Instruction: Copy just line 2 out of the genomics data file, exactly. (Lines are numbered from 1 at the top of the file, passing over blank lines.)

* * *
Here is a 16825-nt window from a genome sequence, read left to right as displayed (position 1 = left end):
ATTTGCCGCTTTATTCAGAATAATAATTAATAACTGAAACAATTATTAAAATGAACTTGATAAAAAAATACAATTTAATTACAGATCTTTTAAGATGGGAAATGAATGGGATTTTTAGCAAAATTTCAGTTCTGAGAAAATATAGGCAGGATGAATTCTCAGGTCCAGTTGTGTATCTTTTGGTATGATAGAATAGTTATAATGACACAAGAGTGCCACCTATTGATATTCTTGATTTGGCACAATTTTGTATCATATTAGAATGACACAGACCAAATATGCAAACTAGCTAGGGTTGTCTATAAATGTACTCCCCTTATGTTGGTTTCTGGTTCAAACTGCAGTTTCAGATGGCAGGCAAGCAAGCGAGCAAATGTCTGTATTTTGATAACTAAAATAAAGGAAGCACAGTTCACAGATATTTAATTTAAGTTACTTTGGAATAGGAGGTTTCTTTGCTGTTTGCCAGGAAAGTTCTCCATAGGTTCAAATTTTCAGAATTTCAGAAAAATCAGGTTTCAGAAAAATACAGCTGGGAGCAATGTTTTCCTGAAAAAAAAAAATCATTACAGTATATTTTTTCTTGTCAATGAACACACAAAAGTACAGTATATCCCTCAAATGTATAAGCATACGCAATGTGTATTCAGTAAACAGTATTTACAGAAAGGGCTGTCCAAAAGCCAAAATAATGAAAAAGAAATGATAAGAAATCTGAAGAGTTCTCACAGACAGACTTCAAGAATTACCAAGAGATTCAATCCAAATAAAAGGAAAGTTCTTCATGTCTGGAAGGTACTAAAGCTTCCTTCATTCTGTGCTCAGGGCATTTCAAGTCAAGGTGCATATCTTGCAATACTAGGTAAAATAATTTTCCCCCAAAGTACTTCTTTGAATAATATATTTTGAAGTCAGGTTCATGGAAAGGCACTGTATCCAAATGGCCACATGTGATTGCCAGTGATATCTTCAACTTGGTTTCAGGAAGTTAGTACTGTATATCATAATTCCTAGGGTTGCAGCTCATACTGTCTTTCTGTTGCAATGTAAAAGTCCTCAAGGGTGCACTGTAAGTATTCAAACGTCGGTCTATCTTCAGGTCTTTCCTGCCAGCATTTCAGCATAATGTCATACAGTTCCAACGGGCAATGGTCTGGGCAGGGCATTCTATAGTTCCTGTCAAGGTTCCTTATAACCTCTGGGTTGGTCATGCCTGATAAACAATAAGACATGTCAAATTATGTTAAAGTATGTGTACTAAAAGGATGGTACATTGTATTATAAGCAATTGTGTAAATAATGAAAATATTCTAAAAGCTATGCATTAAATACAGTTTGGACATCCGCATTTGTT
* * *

ATTTGCCGCTTTATTCAGAATAATAATTAATAACTGAAACAATTATTAAAATGAACTTGATAAAAAAATACAATTTAATTACAGATCTTTTAAGATGGGAAATGAATGGGATTTTTAGCAAAATTTCAGTTCTGAGAAAATATAGGCAGGATGAATTCTCAGGTCCAGTTGTGTATCTTTTGGTATGATAGAATAGTTATAATGACACAAGAGTGCCACCTATTGATATTCTTGATTTGGCACAATTTTGTATCATATTAGAATGACACAGACCAAATATGCAAACTAGCTAGGGTTGTCTATAAATGTACTCCCCTTATGTTGGTTTCTGGTTCAAACTGCAGTTTCAGATGGCAGGCAAGCAAGCGAGCAAATGTCTGTATTTTGATAACTAAAATAAAGGAAGCACAGTTCACAGATATTTAATTTAAGTTACTTTGGAATAGGAGGTTTCTTTGCTGTTTGCCAGGAAAGTTCTCCATAGGTTCAAATTTTCAGAATTTCAGAAAAATCAGGTTTCAGAAAAATACAGCTGGGAGCAATGTTTTCCTGAAAAAAAAAAATCATTACAGTATATTTTTTCTTGTCAATGAACACACAAAAGTACAGTATATCCCTCAAATGTATAAGCATACGCAATGTGTATTCAGTAAACAGTATTTACAGAAAGGGCTGTCCAAAAGCCAAAATAATGAAAAAGAAATGATAAGAAATCTGAAGAGTTCTCACAGACAGACTTCAAGAATTACCAAGAGATTCAATCCAAATAAAAGGAAAGTTCTTCATGTCTGGAAGGTACTAAAGCTTCCTTCATTCTGTGCTCAGGGCATTTCAAGTCAAGGTGCATATCTTGCAATACTAGGTAAAATAATTTTCCCCCAAAGTACTTCTTTGAATAATATATTTTGAAGTCAGGTTCATGGAAAGGCACTGTATCCAAATGGCCACATGTGATTGCCAGTGATATCTTCAACTTGGTTTCAGGAAGTTAGTACTGTATATCATAATTCCTAGGGTTGCAGCTCATACTGTCTTTCTGTTGCAATGTAAAAGTCCTCAAGGGTGCACTGTAAGTATTCAAACGTCGGTCTATCTTCAGGTCTTTCCTGCCAGCATTTCAGCATAATGTCATACAGTTCCAACGGGCAATGGTCTGGGCAGGGCATTCTATAGTTCCTGTCAAGGTTCCTTATAACCTCTGGGTTGGTCATGCCTGATAAACAATAAGACATGTCAAATTATGTTAAAGTATGTGTACTAAAAGGATGGTACATTGTATTATAAGCAATTGTGTAAATAATGAAAATATTCTAAAAGCTATGCATTAAATACAGTTTGGACATCCGCATTTGTT